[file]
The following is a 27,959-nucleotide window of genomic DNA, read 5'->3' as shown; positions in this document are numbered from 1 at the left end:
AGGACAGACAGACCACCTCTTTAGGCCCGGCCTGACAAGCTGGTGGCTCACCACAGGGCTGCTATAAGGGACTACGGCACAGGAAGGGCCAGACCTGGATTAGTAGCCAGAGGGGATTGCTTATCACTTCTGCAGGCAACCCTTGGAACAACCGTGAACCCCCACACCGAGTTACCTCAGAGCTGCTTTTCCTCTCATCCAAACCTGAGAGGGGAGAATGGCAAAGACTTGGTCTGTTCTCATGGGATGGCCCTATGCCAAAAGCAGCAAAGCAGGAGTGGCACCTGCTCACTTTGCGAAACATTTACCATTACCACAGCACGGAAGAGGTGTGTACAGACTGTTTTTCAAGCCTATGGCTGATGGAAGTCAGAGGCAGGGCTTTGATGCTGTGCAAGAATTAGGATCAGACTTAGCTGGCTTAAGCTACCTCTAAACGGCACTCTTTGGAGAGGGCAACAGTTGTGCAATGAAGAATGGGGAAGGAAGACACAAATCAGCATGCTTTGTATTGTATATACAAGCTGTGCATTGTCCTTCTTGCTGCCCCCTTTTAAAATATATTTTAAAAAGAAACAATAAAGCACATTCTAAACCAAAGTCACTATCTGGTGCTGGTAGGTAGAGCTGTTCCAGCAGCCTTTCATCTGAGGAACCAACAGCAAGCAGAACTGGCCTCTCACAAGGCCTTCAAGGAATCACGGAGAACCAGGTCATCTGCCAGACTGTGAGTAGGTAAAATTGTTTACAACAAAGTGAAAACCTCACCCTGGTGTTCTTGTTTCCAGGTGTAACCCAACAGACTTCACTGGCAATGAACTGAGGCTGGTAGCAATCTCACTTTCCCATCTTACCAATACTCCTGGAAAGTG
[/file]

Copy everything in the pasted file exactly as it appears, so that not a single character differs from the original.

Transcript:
The following is a 27,959-nucleotide window of genomic DNA, read 5'->3' as shown; positions in this document are numbered from 1 at the left end:
AGGACAGACAGACCACCTCTTTAGGCCCGGCCTGACAAGCTGGTGGCTCACCACAGGGCTGCTATAAGGGACTACGGCACAGGAAGGGCCAGACCTGGATTAGTAGCCAGAGGGGATTGCTTATCACTTCTGCAGGCAACCCTTGGAACAACCGTGAACCCCCACACCGAGTTACCTCAGAGCTGCTTTTCCTCTCATCCAAACCTGAGAGGGGAGAATGGCAAAGACTTGGTCTGTTCTCATGGGATGGCCCTATGCCAAAAGCAGCAAAGCAGGAGTGGCACCTGCTCACTTTGCGAAACATTTACCATTACCACAGCACGGAAGAGGTGTGTACAGACTGTTTTTCAAGCCTATGGCTGATGGAAGTCAGAGGCAGGGCTTTGATGCTGTGCAAGAATTAGGATCAGACTTAGCTGGCTTAAGCTACCTCTAAACGGCACTCTTTGGAGAGGGCAACAGTTGTGCAATGAAGAATGGGGAAGGAAGACACAAATCAGCATGCTTTGTATTGTATATACAAGCTGTGCATTGTCCTTCTTGCTGCCCCCTTTTAAAATATATTTTAAAAAGAAACAATAAAGCACATTCTAAACCAAAGTCACTATCTGGTGCTGGTAGGTAGAGCTGTTCCAGCAGCCTTTCATCTGAGGAACCAACAGCAAGCAGAACTGGCCTCTCACAAGGCCTTCAAGGAATCACGGAGAACCAGGTCATCTGCCAGACTGTGAGTAGGTAAAATTGTTTACAACAAAGTGAAAACCTCACCCTGGTGTTCTTGTTTCCAGGTGTAACCCAACAGACTTCACTGGCAATGAACTGAGGCTGGTAGCAATCTCACTTTCCCATCTTACCAATACTCCTGGAAAGTG